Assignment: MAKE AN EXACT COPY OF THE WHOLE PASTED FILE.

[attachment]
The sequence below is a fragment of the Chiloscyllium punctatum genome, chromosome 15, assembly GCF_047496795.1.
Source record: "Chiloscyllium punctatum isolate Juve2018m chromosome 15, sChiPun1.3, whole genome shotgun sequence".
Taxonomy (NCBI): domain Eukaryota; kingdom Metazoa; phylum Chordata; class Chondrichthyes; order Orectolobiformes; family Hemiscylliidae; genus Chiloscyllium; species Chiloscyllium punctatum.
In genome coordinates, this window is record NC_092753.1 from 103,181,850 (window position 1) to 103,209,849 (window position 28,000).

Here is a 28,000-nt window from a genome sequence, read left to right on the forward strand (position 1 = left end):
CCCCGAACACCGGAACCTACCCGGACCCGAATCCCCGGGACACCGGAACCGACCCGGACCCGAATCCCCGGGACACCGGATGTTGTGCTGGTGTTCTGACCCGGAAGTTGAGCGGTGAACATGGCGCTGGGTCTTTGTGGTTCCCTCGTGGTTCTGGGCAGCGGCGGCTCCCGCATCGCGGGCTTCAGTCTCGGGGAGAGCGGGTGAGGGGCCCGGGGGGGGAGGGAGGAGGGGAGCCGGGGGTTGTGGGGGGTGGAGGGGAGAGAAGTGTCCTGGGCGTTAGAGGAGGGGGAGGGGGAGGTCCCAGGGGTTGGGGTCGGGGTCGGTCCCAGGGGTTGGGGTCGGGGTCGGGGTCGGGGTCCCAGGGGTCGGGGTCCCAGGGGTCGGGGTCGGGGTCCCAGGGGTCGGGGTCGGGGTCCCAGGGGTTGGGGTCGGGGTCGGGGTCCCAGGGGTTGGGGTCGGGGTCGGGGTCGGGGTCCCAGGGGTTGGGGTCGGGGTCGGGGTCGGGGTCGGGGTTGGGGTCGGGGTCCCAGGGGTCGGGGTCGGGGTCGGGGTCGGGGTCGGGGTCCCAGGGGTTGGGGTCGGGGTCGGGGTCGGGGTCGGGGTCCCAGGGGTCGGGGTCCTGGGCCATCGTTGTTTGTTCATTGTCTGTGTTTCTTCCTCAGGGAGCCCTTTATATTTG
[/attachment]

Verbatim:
The sequence below is a fragment of the Chiloscyllium punctatum genome, chromosome 15, assembly GCF_047496795.1.
Source record: "Chiloscyllium punctatum isolate Juve2018m chromosome 15, sChiPun1.3, whole genome shotgun sequence".
Taxonomy (NCBI): domain Eukaryota; kingdom Metazoa; phylum Chordata; class Chondrichthyes; order Orectolobiformes; family Hemiscylliidae; genus Chiloscyllium; species Chiloscyllium punctatum.
In genome coordinates, this window is record NC_092753.1 from 103,181,850 (window position 1) to 103,209,849 (window position 28,000).

Here is a 28,000-nt window from a genome sequence, read left to right on the forward strand (position 1 = left end):
CCCCGAACACCGGAACCTACCCGGACCCGAATCCCCGGGACACCGGAACCGACCCGGACCCGAATCCCCGGGACACCGGATGTTGTGCTGGTGTTCTGACCCGGAAGTTGAGCGGTGAACATGGCGCTGGGTCTTTGTGGTTCCCTCGTGGTTCTGGGCAGCGGCGGCTCCCGCATCGCGGGCTTCAGTCTCGGGGAGAGCGGGTGAGGGGCCCGGGGGGGGAGGGAGGAGGGGAGCCGGGGGTTGTGGGGGGTGGAGGGGAGAGAAGTGTCCTGGGCGTTAGAGGAGGGGGAGGGGGAGGTCCCAGGGGTTGGGGTCGGGGTCGGTCCCAGGGGTTGGGGTCGGGGTCGGGGTCGGGGTCCCAGGGGTCGGGGTCCCAGGGGTCGGGGTCGGGGTCCCAGGGGTCGGGGTCGGGGTCCCAGGGGTTGGGGTCGGGGTCGGGGTCCCAGGGGTTGGGGTCGGGGTCGGGGTCGGGGTCCCAGGGGTTGGGGTCGGGGTCGGGGTCGGGGTCGGGGTTGGGGTCGGGGTCCCAGGGGTCGGGGTCGGGGTCGGGGTCGGGGTCGGGGTCCCAGGGGTTGGGGTCGGGGTCGGGGTCGGGGTCGGGGTCCCAGGGGTCGGGGTCCTGGGCCATCGTTGTTTGTTCATTGTCTGTGTTTCTTCCTCAGGGAGCCCTTTATATTTG